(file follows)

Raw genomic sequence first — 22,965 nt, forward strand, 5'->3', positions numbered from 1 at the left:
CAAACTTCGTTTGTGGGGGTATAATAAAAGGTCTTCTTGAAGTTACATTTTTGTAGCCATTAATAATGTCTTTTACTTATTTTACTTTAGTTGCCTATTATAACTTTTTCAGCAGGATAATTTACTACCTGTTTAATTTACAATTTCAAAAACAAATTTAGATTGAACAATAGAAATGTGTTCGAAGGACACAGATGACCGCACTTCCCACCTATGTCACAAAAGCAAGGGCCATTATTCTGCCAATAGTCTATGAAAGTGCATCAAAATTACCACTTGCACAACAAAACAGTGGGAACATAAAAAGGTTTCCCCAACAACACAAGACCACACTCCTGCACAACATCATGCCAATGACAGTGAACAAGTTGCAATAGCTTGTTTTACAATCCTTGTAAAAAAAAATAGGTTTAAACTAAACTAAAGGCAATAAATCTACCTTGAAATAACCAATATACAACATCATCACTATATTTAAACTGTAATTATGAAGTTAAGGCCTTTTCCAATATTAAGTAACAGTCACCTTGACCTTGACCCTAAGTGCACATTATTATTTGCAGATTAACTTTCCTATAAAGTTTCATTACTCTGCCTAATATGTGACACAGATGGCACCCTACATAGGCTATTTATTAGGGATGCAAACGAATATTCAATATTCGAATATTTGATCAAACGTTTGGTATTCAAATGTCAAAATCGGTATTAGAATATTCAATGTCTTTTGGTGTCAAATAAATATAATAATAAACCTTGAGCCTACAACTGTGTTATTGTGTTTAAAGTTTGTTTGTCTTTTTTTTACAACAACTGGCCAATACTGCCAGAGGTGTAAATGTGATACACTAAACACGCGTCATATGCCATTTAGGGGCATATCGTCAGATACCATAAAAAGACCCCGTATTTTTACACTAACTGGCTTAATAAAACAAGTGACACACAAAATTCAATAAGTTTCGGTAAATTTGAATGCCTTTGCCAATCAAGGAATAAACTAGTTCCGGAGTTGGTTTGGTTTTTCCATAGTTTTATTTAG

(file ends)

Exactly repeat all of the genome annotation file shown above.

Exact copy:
Raw genomic sequence first — 22,965 nt, forward strand, 5'->3', positions numbered from 1 at the left:
CAAACTTCGTTTGTGGGGGTATAATAAAAGGTCTTCTTGAAGTTACATTTTTGTAGCCATTAATAATGTCTTTTACTTATTTTACTTTAGTTGCCTATTATAACTTTTTCAGCAGGATAATTTACTACCTGTTTAATTTACAATTTCAAAAACAAATTTAGATTGAACAATAGAAATGTGTTCGAAGGACACAGATGACCGCACTTCCCACCTATGTCACAAAAGCAAGGGCCATTATTCTGCCAATAGTCTATGAAAGTGCATCAAAATTACCACTTGCACAACAAAACAGTGGGAACATAAAAAGGTTTCCCCAACAACACAAGACCACACTCCTGCACAACATCATGCCAATGACAGTGAACAAGTTGCAATAGCTTGTTTTACAATCCTTGTAAAAAAAAATAGGTTTAAACTAAACTAAAGGCAATAAATCTACCTTGAAATAACCAATATACAACATCATCACTATATTTAAACTGTAATTATGAAGTTAAGGCCTTTTCCAATATTAAGTAACAGTCACCTTGACCTTGACCCTAAGTGCACATTATTATTTGCAGATTAACTTTCCTATAAAGTTTCATTACTCTGCCTAATATGTGACACAGATGGCACCCTACATAGGCTATTTATTAGGGATGCAAACGAATATTCAATATTCGAATATTTGATCAAACGTTTGGTATTCAAATGTCAAAATCGGTATTAGAATATTCAATGTCTTTTGGTGTCAAATAAATATAATAATAAACCTTGAGCCTACAACTGTGTTATTGTGTTTAAAGTTTGTTTGTCTTTTTTTTACAACAACTGGCCAATACTGCCAGAGGTGTAAATGTGATACACTAAACACGCGTCATATGCCATTTAGGGGCATATCGTCAGATACCATAAAAAGACCCCGTATTTTTACACTAACTGGCTTAATAAAACAAGTGACACACAAAATTCAATAAGTTTCGGTAAATTTGAATGCCTTTGCCAATCAAGGAATAAACTAGTTCCGGAGTTGGTTTGGTTTTTCCATAGTTTTATTTAG